Mr. CHASE:-I move that all the resolutions, of the States, under which Commissioners have been appointed, or relating to subjects to come before this Conference, be printed. I think this course convenient and necessary, and one reason that I may assign is this: The opinion of the Legislature of the State of Ohio, as expressed in one of the resolutions adopted by that body, is, that it would have been wiser and better if the time for holding this Conference had been deferred until a later period. Ohio has expressly said in her resolutions that she is not prepared to assent to the terms of settlement proposed by Virginia, and has expressed the opinion that the Constitution as it now stands, if fairly interpreted and obeyed, contains ample provision for the correction of all the evils which are claimed to exist. Nevertheless she is willing to meet in a friendly spirit and consult with her sister States. But the opinion extensively prevails that this Conference ought not to have been called upon so short a notice and before the inauguration of the incoming administration. We, the Commissioners from that State, are instructed in the resolutions, to which I have referred, to use our influence to procure an adjournment of this Conference, before final action is taken, to the 4th of April next. I shall feel it my duty, at some future time, to make a motion to that effect. The extent to which I shall urge its adoption will depend in some measure upon the course of events and the opinions of my colleagues. In the mean time I wish to see all the resolutions printed.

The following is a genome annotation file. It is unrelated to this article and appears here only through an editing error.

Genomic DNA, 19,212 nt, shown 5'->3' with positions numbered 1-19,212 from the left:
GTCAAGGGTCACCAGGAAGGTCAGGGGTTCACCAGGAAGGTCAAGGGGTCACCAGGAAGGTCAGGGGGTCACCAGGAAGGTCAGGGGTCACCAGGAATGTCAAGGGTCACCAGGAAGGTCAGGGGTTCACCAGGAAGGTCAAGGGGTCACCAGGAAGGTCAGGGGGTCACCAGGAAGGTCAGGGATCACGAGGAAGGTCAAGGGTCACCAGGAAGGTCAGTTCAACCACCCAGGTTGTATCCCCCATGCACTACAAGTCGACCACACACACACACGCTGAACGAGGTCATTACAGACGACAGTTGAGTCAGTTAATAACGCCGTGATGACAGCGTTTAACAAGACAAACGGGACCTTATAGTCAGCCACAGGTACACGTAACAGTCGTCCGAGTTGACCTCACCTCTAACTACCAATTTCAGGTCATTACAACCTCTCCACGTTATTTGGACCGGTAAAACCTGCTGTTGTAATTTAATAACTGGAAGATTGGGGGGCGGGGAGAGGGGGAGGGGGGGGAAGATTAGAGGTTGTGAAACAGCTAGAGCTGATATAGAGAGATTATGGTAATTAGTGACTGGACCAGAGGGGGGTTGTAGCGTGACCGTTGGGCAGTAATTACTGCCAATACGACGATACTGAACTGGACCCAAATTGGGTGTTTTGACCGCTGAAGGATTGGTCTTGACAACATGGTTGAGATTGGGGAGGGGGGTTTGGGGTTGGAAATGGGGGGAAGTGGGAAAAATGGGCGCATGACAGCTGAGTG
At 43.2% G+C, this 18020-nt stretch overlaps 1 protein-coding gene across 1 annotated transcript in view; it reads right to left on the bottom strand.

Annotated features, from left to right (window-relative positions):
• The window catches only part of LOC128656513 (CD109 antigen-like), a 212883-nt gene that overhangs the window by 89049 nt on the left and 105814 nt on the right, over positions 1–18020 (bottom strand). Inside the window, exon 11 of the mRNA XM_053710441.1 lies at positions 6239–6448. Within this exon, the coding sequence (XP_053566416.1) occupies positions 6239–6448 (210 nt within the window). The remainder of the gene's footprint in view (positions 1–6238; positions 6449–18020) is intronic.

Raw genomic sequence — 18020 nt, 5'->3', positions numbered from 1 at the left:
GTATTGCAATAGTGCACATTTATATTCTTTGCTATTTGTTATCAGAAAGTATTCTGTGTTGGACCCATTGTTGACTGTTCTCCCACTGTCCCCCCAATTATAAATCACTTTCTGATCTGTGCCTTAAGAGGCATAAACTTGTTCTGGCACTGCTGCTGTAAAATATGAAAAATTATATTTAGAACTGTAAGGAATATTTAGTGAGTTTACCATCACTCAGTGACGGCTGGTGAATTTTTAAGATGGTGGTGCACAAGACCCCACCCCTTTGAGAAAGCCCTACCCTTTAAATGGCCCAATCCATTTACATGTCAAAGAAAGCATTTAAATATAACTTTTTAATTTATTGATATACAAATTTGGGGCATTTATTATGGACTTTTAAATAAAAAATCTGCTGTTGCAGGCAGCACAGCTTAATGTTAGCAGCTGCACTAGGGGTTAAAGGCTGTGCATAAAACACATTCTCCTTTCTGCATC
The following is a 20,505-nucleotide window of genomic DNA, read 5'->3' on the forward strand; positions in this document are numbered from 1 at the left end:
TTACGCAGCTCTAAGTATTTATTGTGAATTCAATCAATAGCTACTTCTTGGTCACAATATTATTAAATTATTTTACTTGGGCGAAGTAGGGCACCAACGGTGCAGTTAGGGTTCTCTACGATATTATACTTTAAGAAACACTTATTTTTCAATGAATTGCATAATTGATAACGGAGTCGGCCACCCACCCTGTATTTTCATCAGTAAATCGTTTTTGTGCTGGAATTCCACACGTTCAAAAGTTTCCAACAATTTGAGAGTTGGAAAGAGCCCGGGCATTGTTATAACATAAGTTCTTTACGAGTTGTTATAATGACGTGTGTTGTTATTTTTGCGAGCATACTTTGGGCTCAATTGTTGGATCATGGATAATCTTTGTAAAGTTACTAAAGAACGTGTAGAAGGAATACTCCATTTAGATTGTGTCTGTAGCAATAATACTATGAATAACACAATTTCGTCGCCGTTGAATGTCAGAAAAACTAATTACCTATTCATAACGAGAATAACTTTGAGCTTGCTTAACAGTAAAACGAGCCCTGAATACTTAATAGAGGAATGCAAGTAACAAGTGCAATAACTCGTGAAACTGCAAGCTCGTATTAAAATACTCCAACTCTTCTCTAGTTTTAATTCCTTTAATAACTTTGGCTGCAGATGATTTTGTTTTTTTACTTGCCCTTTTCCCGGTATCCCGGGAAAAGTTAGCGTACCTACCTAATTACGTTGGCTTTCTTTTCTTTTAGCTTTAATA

The motion of Mr. CHASE was agreed to. The resolutions as printed will be found in the appendix.
Mr. ALLEN, of Massachusetts:–Before the adjournment today I desire to know what will be the order of business when these various reports come up for discussion. By the general rules governing parliamentary proceedings, to which I suppose we are subject, I understand the first question will be upon the substitution of the minority report presented by the gentleman from Connecticut (Mr. BALDw1N) for the report of the majority; and that, upon that question, amendments may be offered, and either accepted or rejected, both to the reports of the majority and the minority. I think it would be well to have this matter understood. Am I right in this?
The PRESIDENT:—The Chair understands that the gentleman from Massachusetts has correctly pointed out the manner of proceeding.